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The way landlords’ income is taxed is changing and landlords may already be seeing the effects of these recent tax changes, which are being phased in over three years, beginning 2017/18 tax period.

The key things you need to know:

  • Tax relief on mortgage interest payments is being removed and is being replaced with a 20% tax credit, effectively capping the relief at 20%.
  • If you are a basic rate taxpayer, this may simply be an accounting change, potentially costing more in professional fees but not impacting your profits.
  • If you are a higher or additional rate taxpayer, you could lose out. You will no longer be able to claim tax relief at the marginal rate, instead receiving a tax credit of just 20%, potentially impacting on your profits.
  • If you are a basic rate taxpayer on the verge of the higher rate tax bracket, you could find yourself pushed into a higher bracket due to the changes, thus increasing your tax bill and denting profits.
  • You could also be impacted by changes to the Wear and Tear Allowance. Instead of claiming relief on a nominal 10% of rental income, you can now only claim actual expenses.

For landlords thinking of adding properties to their portfolio, there are also new rules governing affordability and the information you will need to provide to get a mortgage. 

Each lender has their own criteria for affordability and the information required regarding your existing portfolio as well as your wider finances, could be more than you have supplied in the past.

Limited Company BT

Incorporating may be right for many landlords, but not for all.  It may be more beneficial if you are a higher rate or additional rate taxpayer.  As a limited company you don’t pay income tax on rental income, instead the limited company pays corporation tax (for latest information on Corporation tax rates, go to  and search for Rates and allowances: Corporation Tax).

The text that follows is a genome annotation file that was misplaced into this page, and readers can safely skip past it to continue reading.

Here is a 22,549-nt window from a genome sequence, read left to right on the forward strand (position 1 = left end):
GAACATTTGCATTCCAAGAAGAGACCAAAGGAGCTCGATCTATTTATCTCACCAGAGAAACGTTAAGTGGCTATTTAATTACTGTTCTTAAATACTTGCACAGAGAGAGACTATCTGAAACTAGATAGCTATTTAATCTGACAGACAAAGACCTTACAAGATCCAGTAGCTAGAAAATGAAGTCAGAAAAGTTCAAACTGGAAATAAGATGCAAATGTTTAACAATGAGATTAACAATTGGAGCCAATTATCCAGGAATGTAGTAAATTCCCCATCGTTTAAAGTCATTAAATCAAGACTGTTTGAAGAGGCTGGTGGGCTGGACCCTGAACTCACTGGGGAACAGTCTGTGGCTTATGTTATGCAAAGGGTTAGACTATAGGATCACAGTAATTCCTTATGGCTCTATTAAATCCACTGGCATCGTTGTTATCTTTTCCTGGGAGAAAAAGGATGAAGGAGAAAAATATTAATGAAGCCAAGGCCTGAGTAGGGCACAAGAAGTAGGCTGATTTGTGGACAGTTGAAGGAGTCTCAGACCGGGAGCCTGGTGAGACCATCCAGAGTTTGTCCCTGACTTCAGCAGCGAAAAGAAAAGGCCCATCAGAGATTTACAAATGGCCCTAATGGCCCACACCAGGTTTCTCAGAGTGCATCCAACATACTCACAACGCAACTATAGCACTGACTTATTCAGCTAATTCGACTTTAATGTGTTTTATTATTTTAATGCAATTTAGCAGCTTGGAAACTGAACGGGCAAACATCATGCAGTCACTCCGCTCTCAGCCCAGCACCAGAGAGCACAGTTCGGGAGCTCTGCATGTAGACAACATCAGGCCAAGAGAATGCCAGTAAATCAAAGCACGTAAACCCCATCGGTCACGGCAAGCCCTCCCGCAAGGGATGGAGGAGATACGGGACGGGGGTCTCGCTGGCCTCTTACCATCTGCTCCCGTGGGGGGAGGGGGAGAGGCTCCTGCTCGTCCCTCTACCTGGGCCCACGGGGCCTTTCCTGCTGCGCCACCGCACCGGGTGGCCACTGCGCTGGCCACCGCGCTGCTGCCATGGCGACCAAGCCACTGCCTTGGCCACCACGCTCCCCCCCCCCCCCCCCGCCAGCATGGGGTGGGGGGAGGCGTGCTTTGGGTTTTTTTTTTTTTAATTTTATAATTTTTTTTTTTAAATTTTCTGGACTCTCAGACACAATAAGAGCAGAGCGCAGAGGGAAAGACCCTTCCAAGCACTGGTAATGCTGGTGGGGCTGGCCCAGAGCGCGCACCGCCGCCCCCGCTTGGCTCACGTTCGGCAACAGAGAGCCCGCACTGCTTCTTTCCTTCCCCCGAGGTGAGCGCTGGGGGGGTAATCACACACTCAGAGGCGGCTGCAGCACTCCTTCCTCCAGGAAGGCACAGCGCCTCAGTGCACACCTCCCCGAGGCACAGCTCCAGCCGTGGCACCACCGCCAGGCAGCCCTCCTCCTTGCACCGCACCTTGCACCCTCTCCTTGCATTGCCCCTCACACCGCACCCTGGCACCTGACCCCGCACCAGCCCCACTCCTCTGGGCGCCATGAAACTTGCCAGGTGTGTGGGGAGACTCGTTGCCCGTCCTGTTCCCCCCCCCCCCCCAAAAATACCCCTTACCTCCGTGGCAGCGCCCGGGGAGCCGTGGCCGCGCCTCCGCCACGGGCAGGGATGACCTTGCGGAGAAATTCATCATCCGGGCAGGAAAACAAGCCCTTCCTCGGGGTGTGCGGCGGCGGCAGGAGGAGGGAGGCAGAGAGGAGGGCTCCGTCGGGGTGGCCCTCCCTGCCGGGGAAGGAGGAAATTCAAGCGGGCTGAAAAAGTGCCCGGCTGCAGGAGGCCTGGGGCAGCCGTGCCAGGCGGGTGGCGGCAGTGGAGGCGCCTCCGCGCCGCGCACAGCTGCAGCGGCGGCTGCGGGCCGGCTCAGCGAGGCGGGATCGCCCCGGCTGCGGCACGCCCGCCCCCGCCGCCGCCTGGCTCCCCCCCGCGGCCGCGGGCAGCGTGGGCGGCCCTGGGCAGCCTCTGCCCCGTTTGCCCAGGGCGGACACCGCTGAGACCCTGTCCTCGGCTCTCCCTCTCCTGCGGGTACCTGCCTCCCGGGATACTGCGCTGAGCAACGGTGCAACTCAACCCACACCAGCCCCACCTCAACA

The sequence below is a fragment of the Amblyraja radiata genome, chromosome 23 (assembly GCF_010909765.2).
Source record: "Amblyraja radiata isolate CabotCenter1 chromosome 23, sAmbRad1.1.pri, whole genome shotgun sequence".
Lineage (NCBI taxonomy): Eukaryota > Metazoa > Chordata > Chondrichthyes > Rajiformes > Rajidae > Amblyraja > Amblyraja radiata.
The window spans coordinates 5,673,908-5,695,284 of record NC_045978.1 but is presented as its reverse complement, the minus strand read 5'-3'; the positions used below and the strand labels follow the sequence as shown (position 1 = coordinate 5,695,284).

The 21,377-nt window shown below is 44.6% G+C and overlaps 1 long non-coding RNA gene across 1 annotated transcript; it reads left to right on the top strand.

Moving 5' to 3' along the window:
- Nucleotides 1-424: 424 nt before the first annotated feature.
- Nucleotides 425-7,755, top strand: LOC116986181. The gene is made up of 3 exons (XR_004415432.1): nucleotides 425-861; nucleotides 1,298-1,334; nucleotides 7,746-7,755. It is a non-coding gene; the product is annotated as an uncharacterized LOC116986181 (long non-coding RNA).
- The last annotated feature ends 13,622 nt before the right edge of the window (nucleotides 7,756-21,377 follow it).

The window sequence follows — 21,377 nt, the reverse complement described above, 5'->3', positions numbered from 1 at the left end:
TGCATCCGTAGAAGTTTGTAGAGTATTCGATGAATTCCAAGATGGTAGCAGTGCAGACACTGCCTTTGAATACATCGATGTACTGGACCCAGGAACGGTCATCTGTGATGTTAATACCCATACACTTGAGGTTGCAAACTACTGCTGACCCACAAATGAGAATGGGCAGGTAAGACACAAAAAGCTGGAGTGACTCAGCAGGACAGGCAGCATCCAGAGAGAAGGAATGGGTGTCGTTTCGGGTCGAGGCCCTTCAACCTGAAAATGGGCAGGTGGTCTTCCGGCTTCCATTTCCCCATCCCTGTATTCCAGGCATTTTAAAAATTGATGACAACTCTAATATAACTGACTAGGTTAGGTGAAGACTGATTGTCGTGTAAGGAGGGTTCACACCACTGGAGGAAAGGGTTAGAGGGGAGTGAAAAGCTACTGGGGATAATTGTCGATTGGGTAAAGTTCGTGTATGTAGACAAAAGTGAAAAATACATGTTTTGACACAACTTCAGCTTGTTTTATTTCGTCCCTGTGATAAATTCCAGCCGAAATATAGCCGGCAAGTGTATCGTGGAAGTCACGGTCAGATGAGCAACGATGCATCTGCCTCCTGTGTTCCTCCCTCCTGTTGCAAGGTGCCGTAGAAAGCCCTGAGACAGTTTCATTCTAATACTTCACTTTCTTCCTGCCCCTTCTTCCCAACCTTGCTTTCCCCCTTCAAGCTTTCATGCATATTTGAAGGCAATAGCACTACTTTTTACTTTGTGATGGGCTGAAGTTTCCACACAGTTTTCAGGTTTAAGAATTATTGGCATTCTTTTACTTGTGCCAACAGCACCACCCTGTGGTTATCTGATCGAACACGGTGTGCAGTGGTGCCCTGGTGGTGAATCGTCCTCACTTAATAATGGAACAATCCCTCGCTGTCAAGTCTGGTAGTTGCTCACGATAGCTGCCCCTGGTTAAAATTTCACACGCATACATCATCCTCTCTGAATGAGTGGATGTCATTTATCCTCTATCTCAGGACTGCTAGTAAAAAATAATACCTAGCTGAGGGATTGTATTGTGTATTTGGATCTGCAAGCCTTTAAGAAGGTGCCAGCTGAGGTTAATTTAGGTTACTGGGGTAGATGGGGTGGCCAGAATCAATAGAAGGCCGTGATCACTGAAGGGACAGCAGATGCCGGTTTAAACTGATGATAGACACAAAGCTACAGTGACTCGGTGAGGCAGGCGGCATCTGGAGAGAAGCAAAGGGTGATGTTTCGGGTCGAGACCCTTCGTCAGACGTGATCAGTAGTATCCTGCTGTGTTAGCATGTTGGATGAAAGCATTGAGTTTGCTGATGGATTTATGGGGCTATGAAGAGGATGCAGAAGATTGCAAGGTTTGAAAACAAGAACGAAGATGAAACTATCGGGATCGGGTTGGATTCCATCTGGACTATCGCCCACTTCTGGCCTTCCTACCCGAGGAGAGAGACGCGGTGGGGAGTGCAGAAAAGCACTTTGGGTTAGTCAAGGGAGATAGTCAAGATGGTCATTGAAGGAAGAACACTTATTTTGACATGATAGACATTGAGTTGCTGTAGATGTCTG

In addition, you can also offset mortgage interest, something that is restricted for individual landlords.  Other benefits include, more flexibility when changing ownership of properties.

On the down side, limited companies don’t enjoy the Capital Gains Tax personal allowance (currently £11,700) so you could pay more when you come to sell.  As a limited company, you will need to provide more in-depth accounts which are published at Companies House.

You must also be aware of the differences between setting up a limited company to purchase another investment property and transferring existing properties into one.  In the process of ‘transferring’ property to a limited company, you are effectively selling the property and the limited company is buying it.  This will trigger Stamp Duty liability and potentially Capital Gains Tax.

In addition, not all lenders offer limited company buy-to-let mortgages so you may be restricted to a smaller group of lenders when you want to add to your limited company portfolio.

Ultimately, the decision to buy through a limited company is yours and will depend on your current finances, properties and mortgages, as well as your exit strategy.  

It is important that you fully understand the implications of the all the changes impacting you as a landlord and you should seek advice from your accountant or an independent tax adviser.   

The purpose of this blog is to provide technical and generic guidance, and should not be interpreted as a personal recommendation or advice.  

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